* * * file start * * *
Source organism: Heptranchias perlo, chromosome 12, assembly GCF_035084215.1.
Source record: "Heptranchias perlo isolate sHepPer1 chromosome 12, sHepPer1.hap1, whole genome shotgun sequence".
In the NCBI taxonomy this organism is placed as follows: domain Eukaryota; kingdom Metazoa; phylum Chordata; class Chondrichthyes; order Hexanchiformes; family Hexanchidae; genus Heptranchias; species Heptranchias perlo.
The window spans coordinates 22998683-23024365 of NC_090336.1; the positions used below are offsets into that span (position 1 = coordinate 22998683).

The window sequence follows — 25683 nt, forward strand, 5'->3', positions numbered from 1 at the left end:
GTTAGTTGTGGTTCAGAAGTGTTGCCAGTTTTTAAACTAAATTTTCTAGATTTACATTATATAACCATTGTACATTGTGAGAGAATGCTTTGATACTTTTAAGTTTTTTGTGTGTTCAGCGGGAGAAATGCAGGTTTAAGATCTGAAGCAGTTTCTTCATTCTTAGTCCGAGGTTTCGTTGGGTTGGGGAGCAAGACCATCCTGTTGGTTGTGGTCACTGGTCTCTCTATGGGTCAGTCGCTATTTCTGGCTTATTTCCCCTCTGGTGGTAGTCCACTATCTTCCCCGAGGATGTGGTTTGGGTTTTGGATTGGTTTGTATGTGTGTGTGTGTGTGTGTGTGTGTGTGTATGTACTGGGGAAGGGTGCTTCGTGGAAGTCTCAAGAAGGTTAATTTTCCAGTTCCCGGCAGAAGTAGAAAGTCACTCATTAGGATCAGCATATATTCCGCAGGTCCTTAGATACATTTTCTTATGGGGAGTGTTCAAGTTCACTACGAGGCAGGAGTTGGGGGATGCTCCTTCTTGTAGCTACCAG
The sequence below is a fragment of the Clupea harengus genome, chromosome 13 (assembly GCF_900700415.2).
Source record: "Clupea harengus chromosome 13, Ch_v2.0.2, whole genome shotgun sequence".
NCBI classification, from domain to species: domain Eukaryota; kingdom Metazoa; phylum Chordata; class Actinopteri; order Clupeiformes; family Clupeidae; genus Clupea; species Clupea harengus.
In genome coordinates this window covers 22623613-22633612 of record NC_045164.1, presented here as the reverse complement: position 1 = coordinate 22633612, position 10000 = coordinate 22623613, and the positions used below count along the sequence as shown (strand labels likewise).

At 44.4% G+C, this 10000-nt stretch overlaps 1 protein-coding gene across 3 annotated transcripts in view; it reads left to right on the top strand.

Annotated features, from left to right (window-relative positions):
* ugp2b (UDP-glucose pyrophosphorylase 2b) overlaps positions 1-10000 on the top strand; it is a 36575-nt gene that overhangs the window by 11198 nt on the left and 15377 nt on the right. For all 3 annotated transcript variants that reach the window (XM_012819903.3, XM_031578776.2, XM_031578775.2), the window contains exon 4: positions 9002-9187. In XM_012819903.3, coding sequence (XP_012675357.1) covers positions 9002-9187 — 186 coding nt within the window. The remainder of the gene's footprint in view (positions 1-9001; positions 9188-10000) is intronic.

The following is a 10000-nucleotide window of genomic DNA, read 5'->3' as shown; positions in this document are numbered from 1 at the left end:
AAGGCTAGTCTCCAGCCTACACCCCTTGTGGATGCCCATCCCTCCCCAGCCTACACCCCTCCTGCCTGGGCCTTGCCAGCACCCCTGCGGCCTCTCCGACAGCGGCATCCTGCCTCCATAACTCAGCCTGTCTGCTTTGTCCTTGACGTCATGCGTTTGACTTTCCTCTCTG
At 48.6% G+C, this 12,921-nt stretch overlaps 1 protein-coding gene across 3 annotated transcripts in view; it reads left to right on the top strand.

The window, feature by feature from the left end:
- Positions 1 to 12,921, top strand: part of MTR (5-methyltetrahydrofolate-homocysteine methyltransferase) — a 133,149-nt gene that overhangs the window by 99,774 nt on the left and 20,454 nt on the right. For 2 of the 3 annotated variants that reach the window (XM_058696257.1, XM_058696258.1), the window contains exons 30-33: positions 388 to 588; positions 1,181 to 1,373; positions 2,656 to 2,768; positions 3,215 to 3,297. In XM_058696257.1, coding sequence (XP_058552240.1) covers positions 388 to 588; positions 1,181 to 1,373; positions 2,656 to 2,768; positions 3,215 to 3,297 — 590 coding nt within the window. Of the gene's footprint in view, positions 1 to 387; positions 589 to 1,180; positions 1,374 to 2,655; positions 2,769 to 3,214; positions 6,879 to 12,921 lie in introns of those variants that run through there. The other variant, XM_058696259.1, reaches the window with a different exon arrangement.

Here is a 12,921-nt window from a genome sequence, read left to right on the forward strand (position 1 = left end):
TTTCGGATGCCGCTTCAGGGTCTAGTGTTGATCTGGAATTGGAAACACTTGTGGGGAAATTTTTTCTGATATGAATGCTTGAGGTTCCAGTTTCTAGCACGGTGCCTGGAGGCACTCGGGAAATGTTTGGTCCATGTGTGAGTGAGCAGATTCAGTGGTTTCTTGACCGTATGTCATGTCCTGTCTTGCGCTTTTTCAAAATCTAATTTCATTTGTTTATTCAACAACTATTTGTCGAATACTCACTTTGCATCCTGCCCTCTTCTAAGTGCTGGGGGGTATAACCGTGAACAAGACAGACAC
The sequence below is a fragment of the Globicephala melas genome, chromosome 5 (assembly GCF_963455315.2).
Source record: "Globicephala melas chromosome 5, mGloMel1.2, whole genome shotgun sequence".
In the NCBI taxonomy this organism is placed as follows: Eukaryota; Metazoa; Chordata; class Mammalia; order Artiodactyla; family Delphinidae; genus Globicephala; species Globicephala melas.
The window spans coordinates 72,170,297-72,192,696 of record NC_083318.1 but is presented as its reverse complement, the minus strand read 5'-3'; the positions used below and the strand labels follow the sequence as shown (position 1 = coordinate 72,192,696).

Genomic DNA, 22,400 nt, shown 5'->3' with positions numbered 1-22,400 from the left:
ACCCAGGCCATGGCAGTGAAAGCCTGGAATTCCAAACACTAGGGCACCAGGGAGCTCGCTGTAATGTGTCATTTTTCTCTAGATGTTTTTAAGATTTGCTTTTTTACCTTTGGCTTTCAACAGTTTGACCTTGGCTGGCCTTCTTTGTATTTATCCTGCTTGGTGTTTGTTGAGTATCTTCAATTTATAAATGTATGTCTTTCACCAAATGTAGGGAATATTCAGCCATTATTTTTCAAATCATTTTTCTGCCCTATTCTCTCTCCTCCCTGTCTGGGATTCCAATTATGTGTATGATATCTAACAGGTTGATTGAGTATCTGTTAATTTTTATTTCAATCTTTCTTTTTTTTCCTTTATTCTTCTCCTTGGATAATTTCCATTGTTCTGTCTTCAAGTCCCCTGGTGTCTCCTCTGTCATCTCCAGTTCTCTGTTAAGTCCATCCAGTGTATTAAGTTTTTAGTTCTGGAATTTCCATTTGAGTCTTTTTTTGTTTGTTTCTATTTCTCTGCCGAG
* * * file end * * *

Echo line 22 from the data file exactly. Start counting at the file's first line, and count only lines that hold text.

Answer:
Source record: "Globicephala melas chromosome 5, mGloMel1.2, whole genome shotgun sequence".